How this could come about, one has to imagine the student Hölderlin sitting through the endless lectures on Greek words that played such a prominent role in German education of his time.  What this or that commander had said to his troops, what a lover had sung to his beloved, what a leader had charged his people, what a master had replied to his critics, these words were repeated and memorized.  All of which would have become quite boring to this quirky and gifted student, who would have already mastered the words.  Had not Alabanda, his soul mate, called the “the boredom of the centuries?”  One might imagine that he had begun to imagine in his own mind where the commander had stood when he issued his command, or the lover knelt when he composed his song, at what hills the leader gazed when he spoke to the people, or how the sky had appeared when the master formed his reply to his critics.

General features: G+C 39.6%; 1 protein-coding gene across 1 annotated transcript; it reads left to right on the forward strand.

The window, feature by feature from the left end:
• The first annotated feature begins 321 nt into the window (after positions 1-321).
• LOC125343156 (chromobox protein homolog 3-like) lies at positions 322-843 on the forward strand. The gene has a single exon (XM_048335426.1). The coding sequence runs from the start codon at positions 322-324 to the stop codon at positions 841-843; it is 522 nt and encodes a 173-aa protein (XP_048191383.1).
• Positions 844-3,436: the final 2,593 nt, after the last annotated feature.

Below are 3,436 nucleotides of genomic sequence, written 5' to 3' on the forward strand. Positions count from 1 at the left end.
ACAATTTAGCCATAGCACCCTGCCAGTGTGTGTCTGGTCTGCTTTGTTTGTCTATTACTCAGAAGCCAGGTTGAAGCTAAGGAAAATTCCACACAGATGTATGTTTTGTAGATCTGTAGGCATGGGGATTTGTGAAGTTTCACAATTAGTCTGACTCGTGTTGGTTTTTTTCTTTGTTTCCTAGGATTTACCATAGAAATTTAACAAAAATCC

Had he asked the lecturer, where the commander was standing the day that he spoke, the lecturer would have surly quipped with masterly sarcasm: “What difference would the make?”  But then this student would have already become convinced that words were not separate from nature, nor nature from words.  It was precisely upon that very point that he would build his poetic and on which with his friends he would make a revolution.
Michael Tan Creti July 21, 2018.